And The Geeks Shall Inherit the EarthMay 23rd, 2008 — idteam
Digital Natives that were born after 1980 may not realize that the actual verse says the meek shall inherit the earth. David Brooks writes today about the rise of ‘alpha geeks’ to political and economic power thanks to the information revolution. He writes:
The future historians of the nerd ascendancy will likely note that the great empowerment phase began in the 1980s with the rise of Microsoft and the digital economy. Nerds began making large amounts of money and acquired economic credibility, the seedbed of social prestige. The information revolution produced a parade of highly confident nerd moguls — Bill Gates and Paul Allen, Larry Page and Sergey Brin and so on.
Nothing really new here.
However, as we have written often, the spread of easy-to-use, interactive (Web 2.0) technologies, increased Internet penetration rates and the spread of cell phones to even the poorest countries may lead to changes in the political balance of power. As Yochai Benkler writes, technology eliminates gatekeepers in media, corporations and government that formerly dictated what content was politically and culturally relevant. These technologies put decision making about what is politically salient into the hands of the individuals instead of institutions, who can then produce culture and organize themselves for political goals without the need for formal institutions or hierarchies.
This does not mean that the value of leadership has diminished. Brooks notes the rise of Internet stars like Larry Lessig and others who can lead otherwise disparate groups of geeks towards common goals. And The Atlantic also argues that this US election may result in major structural changes in how government uses technology to put more information into the hands of citizens about how government works.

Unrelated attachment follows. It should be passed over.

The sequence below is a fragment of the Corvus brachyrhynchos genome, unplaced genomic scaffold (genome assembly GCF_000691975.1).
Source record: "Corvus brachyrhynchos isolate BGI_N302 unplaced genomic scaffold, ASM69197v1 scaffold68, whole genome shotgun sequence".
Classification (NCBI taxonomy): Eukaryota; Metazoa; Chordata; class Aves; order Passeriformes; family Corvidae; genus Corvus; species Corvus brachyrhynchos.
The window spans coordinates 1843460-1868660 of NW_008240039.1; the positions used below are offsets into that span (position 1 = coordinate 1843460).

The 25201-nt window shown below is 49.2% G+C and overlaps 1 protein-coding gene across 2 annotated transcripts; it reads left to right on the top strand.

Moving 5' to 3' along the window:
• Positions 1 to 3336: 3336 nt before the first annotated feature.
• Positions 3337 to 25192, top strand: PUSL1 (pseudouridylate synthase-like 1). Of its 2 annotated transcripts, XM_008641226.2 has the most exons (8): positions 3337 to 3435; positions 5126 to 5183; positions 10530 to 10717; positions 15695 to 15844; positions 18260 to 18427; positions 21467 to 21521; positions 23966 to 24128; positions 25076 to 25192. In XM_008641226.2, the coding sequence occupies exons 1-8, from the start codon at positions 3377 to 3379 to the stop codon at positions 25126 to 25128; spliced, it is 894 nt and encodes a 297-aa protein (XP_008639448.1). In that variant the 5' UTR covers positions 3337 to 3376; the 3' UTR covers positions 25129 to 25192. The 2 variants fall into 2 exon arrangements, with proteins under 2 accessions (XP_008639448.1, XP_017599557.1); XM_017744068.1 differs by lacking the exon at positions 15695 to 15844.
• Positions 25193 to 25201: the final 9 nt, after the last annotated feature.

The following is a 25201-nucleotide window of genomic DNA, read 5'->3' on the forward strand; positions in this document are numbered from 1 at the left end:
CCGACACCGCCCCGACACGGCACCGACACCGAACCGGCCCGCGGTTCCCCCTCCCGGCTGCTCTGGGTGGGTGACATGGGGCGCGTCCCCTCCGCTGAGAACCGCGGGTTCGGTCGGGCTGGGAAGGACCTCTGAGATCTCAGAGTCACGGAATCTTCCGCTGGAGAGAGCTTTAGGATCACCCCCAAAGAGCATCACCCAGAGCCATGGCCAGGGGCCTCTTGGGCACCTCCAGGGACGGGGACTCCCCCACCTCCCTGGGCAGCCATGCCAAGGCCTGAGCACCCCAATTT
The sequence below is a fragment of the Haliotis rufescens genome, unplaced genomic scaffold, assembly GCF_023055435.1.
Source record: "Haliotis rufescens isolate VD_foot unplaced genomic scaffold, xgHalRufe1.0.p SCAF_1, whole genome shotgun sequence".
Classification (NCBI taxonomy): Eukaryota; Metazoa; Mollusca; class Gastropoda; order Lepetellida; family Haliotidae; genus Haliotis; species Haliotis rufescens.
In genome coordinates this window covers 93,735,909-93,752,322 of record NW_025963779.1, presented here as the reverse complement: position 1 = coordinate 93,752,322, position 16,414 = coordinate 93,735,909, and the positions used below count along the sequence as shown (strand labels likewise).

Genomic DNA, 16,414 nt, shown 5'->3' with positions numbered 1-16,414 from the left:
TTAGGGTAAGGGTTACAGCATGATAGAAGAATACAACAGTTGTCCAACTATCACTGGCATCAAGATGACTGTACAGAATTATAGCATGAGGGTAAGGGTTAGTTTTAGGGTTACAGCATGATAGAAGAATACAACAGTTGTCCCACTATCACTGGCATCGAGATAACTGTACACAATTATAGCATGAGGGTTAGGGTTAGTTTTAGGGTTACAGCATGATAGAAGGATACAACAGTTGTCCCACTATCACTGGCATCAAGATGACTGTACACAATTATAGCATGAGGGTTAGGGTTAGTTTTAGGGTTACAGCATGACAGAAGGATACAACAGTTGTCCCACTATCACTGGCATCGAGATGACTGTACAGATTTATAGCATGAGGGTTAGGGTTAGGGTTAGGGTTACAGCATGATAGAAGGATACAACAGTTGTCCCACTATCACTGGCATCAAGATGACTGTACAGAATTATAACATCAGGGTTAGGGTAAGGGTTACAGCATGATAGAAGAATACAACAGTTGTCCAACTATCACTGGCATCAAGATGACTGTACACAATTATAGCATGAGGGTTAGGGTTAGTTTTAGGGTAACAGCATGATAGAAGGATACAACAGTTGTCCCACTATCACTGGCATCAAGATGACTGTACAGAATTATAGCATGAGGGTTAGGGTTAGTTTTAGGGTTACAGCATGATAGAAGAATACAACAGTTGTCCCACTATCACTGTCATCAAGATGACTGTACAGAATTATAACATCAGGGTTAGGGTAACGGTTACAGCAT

Since governments are rarely hotbeds of innovation, especially in their use of technology, the best thing they can do is to automatically release more information about how the government spends its money, makes policy decisions and writes laws–including who influences those decisions. Now, the onus is on citizens to first request that information. Because of the distributed collaboration allowed by the Internet, this information (once released) can then be used by groups like the Sunlight Foundation, MapLight, Change Congress and others to sift through those records with the help of citizens and make it politically useful to the population.
If the narrative of the 1980 and 90s was the rise of Alpha geeks, the narrative of the Web 2.0 generation’s impact on politics may be Justice Brandeis’s phrase from the nearly 100 years ago–“Sunlight is said to be the best of disinfectants; electric light the most efficient policeman.”